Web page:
The Crash Detectives: Investigating the World's Most Mysterious Air Disasters (Paperback)Christine Negroni (author)
- 10+ in stock
What happened to MH370? How did Amelia Earhart disappear? When have quick-thinking pilots averted catastrophe and kept hundreds of people alive? And what, if any, are the lessons we have learned from these accidents?
Aviation journalist and air safety investigator Christine Negroni uses science, performance psychology, extensive interviews with pilots, and the accounts of crash survivors to answer these questions, and more. Alternately terrifying and inspiring - Negroni might just cure your fear of flying, and will definitely make you a more informed passenger.
Publisher: Atlantic Books
Number of pages: 288
Weight: 310 g
Dimensions: 197 x 130 x 20 mm
Fascinating . . . For all the horror stories in The Crash Detectives, the reasonable reader will leave the book more sanguine about modern commercial airline travel than before. * Wall Street Journal *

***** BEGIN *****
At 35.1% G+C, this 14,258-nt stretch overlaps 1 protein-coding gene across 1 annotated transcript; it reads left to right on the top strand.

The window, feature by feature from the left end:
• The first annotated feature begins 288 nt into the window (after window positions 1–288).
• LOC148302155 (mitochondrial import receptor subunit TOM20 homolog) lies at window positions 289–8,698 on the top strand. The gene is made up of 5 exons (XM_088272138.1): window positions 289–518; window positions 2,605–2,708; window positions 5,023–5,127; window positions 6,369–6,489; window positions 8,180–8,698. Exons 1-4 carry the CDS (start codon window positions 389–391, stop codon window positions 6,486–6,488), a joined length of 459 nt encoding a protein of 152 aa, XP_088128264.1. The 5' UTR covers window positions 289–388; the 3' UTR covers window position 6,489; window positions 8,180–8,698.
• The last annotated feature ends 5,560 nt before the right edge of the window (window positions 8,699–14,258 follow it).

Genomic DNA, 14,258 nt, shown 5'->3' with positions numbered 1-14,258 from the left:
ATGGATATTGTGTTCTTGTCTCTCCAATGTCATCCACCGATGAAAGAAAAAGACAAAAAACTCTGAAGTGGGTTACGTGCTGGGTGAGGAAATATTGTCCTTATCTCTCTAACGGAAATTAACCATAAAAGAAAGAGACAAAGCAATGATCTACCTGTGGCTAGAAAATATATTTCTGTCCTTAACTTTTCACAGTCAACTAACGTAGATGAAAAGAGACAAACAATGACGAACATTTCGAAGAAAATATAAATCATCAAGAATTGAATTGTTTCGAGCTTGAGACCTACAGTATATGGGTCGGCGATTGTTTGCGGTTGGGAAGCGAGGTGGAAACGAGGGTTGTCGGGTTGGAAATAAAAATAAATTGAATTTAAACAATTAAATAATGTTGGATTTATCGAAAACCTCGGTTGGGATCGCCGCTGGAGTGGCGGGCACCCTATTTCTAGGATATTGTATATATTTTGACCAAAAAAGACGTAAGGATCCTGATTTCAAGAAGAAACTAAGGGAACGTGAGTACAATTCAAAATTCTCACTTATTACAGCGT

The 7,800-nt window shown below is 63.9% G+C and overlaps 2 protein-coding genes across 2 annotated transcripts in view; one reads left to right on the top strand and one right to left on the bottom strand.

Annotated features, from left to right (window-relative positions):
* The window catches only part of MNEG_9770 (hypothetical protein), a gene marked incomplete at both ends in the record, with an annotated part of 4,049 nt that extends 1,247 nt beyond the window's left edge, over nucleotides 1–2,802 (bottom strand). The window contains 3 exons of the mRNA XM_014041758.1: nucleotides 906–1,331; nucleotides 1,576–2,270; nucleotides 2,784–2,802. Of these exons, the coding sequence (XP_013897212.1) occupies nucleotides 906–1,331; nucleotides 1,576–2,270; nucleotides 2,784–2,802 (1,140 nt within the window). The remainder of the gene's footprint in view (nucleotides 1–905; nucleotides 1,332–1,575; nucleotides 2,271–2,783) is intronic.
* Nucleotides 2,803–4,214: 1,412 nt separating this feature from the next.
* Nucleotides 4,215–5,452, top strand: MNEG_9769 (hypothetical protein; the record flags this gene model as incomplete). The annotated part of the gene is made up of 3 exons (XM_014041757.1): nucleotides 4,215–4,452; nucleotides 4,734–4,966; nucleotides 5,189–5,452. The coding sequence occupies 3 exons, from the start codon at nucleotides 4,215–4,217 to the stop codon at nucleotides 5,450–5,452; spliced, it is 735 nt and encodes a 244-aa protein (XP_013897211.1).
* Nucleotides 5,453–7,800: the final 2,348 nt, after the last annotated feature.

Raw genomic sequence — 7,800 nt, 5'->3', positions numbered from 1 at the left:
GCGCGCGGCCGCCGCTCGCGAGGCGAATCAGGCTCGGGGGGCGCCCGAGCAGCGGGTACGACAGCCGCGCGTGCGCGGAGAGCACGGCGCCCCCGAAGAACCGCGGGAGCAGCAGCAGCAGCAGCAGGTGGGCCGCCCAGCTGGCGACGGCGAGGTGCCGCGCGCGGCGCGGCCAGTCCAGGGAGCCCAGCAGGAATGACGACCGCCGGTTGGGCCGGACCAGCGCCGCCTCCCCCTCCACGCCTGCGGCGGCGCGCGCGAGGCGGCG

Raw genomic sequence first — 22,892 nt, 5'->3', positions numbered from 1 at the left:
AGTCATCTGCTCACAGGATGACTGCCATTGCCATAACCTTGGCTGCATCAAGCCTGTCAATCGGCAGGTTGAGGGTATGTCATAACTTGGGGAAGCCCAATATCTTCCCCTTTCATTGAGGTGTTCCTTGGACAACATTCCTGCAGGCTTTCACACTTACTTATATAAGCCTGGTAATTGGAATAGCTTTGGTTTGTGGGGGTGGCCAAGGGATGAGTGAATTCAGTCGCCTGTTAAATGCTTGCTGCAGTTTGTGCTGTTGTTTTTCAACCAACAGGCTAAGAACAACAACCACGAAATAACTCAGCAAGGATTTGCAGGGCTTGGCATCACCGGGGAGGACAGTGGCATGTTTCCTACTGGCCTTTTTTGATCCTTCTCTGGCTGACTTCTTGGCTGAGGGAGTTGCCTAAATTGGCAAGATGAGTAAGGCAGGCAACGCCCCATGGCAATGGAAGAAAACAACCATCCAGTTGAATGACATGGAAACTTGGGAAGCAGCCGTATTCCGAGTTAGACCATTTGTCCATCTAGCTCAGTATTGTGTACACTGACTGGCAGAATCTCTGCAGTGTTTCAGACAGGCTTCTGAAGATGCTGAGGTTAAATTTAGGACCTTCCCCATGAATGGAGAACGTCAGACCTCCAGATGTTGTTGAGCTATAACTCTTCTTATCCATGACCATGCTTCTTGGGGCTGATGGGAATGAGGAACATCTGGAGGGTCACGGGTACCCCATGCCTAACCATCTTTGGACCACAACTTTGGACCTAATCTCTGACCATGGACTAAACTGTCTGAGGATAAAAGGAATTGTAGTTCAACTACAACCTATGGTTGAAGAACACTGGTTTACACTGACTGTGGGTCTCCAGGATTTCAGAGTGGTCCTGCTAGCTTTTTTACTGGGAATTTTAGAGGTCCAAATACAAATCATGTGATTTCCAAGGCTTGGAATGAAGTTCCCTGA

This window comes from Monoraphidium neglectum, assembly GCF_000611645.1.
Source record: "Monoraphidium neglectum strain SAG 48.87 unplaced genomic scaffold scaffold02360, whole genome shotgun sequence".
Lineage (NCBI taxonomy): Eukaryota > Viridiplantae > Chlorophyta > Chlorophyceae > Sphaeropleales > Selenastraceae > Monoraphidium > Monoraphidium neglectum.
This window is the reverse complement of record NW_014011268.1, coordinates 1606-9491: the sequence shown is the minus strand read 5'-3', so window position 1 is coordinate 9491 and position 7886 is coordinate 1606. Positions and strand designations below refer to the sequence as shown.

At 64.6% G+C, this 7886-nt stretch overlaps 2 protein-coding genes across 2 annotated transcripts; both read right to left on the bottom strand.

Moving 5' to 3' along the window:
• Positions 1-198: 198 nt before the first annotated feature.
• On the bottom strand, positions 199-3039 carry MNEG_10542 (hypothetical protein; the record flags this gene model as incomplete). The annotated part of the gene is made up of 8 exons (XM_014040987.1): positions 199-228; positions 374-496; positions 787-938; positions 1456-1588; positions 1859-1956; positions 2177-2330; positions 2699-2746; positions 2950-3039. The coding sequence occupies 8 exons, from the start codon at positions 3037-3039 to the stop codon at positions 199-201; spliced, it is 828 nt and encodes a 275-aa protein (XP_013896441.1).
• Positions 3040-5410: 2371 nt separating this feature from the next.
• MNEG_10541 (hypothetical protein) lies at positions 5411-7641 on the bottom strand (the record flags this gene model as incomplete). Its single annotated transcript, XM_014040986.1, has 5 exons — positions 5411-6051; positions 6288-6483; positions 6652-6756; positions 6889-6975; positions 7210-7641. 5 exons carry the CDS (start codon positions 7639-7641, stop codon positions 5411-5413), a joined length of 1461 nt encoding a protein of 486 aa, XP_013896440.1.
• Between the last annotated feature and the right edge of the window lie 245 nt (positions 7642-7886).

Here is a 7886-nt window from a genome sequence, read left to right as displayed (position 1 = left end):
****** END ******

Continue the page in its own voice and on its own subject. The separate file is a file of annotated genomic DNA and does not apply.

Negroni is an experienced, well-respected US journalist who has spent most of her career following the airline industry; her knowledge and enthusiasm are evident throughout. * Mail on Sunday *
Christine Negroni is a talented aviation journalist who clearly understands the critically important part the human factor plays in aviation safety. She "gets it". * Captain 'Sully', The Miracle on the Hudson *
The evolution of air safety is rooted in catastrophe. Christine Negroni pulls back the curtain on the people, the places, and the tragedies that have shaped this process over the decades - an unflinching look at a system that most of us take for granted. -- Patrick Smith, bestselling author of COCKPIT CONFIDENTIAL
Mysteries are always fascinating; aviation mysteries are especially so because they involve ordinary people. In The Crash Detectives, Christine Negroni combines her investigative reporting skills with an understanding of the complexities of air accident investigations to bring to life some of history's most intriguing and heartbreaking cases, reminding us that even in the 21st century, aviation still holds elements of the unknown. * Bob Woodruff, ABC News *
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